In Part I of Securing Privileged Access in IaaS we looked at various scenarios of when IaaS itself can be used to manage privileges versus when a third party Privileged Identity Management (PIM) solution is required.
Now, we’ll explore how existing PIM paradigms can miss new core security and management boundaries in the cloud.
In the cloud (public/private) there are a lot of new credential types, authorization models, and proxy scenarios due to the completely new consumption, compute, network perimeters, provisioning and security models.
If you look at Infrastructure as a Service (IaaS), privileged access to the infrastructure means PIM must also manage and fully understand the following technologies for proper deployment and operation:
1) Subscription management
2) Billing management
3) Quota management
4) Host management
5) License management
6) Network management
7) Perimeter protection management
8) VPN management
9) Security management
10) And more…
Each of the above has web service interfaces (REST/JSON), PowerShell (Azure), and a web site for remote management. The existing infrastructure management has very primitive built-in privileged management. But credential management has become a major challenge for both the web access and APIs.
Each of the cloud providers has its own native identity management system (i.e. Azure AD) that can be discovered, credentials that are regularly rotated and checked out for use in a bastion environment (application launch of web browser to portal with credentials provided by secure storage of current credential), as well as for programmatic real-time access.
Here at Lieberman Software we use the native web service APIs to interact with cloud identities (AUTHN) that are necessary to provide access to the management interfaces of the cloud provider. The APIs for identity management, as well as graph interfaces (AUTHZ), provide access to delegation.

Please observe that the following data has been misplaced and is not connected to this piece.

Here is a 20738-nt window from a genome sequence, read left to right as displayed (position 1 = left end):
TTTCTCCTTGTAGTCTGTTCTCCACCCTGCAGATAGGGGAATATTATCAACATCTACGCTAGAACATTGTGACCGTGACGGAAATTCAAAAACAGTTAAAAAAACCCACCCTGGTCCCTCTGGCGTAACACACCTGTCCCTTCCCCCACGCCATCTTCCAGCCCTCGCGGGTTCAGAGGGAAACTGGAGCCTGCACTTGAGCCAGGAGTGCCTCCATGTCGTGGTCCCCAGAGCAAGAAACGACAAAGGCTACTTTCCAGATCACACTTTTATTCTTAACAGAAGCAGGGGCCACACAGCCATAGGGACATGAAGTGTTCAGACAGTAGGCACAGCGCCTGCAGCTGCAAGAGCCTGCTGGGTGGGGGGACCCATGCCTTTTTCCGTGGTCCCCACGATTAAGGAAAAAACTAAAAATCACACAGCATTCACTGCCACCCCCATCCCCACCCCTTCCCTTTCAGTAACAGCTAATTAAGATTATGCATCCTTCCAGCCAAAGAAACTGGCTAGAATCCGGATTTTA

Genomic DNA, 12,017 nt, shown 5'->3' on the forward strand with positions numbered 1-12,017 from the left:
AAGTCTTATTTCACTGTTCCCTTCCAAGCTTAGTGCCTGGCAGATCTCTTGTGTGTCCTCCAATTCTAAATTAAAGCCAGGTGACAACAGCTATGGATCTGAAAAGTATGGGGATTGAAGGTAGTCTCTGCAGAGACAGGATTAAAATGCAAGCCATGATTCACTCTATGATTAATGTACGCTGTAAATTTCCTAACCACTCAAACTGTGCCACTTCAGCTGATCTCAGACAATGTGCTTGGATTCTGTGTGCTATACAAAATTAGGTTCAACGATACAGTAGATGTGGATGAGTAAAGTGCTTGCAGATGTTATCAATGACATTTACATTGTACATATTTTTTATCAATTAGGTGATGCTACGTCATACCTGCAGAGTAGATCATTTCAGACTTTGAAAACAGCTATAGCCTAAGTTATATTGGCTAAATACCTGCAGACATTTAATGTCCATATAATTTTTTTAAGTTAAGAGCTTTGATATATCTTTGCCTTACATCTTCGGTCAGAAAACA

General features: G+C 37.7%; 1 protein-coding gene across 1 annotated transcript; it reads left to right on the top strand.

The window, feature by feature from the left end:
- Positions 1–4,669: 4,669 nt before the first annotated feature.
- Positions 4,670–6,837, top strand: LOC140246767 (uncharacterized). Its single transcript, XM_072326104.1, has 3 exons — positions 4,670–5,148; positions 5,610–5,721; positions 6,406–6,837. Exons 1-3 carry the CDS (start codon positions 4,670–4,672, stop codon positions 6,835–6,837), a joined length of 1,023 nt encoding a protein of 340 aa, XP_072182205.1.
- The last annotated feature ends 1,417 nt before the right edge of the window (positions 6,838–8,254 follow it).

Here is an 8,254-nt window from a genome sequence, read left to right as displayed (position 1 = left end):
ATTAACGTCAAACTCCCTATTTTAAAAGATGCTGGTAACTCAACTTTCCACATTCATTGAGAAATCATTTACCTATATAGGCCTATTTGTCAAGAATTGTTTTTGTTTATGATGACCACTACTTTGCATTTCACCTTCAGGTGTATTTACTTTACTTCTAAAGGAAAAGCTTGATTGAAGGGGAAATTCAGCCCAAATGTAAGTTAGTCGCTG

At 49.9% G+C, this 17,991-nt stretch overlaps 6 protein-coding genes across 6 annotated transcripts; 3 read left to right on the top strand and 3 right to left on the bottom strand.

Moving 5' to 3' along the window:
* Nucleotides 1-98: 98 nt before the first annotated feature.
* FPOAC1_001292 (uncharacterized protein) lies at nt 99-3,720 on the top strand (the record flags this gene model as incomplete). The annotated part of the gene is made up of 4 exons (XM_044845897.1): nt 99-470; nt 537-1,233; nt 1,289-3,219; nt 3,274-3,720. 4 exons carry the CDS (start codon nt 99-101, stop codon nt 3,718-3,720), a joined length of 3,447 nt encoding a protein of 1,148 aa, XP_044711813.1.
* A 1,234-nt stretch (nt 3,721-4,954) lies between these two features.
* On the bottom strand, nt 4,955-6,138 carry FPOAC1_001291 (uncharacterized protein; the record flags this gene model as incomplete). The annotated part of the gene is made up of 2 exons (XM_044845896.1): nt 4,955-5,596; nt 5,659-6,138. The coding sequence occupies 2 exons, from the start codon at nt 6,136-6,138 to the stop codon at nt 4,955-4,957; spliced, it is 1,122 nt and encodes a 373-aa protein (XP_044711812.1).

The interfaces are in a state of flux with regular changes causing those that integrate to update their integrations. Authentication is typically OAUTH2 and OpenID. SAML is no longer considered a primary interface (SAML is now a deprecated authentication/authorization – with OAUTH2 and per-vendor graph interfaces now dominating).
Operating System Management
Once you get past the cloud management interfaces, the management of the actual machines themselves has its own set of challenges. When spun up, cloud-based systems are generated from fixed images with the only element of uniqueness being the root account credential, SSH key, and Windows administrator password.
In some cases, the cloud vendor will generate an initial credential or provide a method for the customer to generate their own unique credential/key for the instantiation of their system. This process is via the web service interfaces as well as via the human-driven web portal.
Vendors such as Microsoft and Amazon take different approaches to who generates the initial credential/keys. These initial credentials are generated by the PIM solution, script, or cloud provider. However, the privileged identity management solution will typically take over the lifecycle management of the credential once the VM is running.
Network Management is Key
Management of the per-platform instance has unique challenges since subscribers are responsible for network/port management. The initial creation of VM instances require unique platform/network decisions as to how remote PIM management is to be done on the system.
In some cases, direct access to SSH may be available via direct port access, or mapped port access. In other cases, clients will require the use of a VPN to provide access to SSH surfaces and or low-level RPC APIs such as Windows SMB/CIFS, as well as other protocols like database ports for MySQL, Oracle, and Microsoft that may not be published, accessible or usable except via a VPN.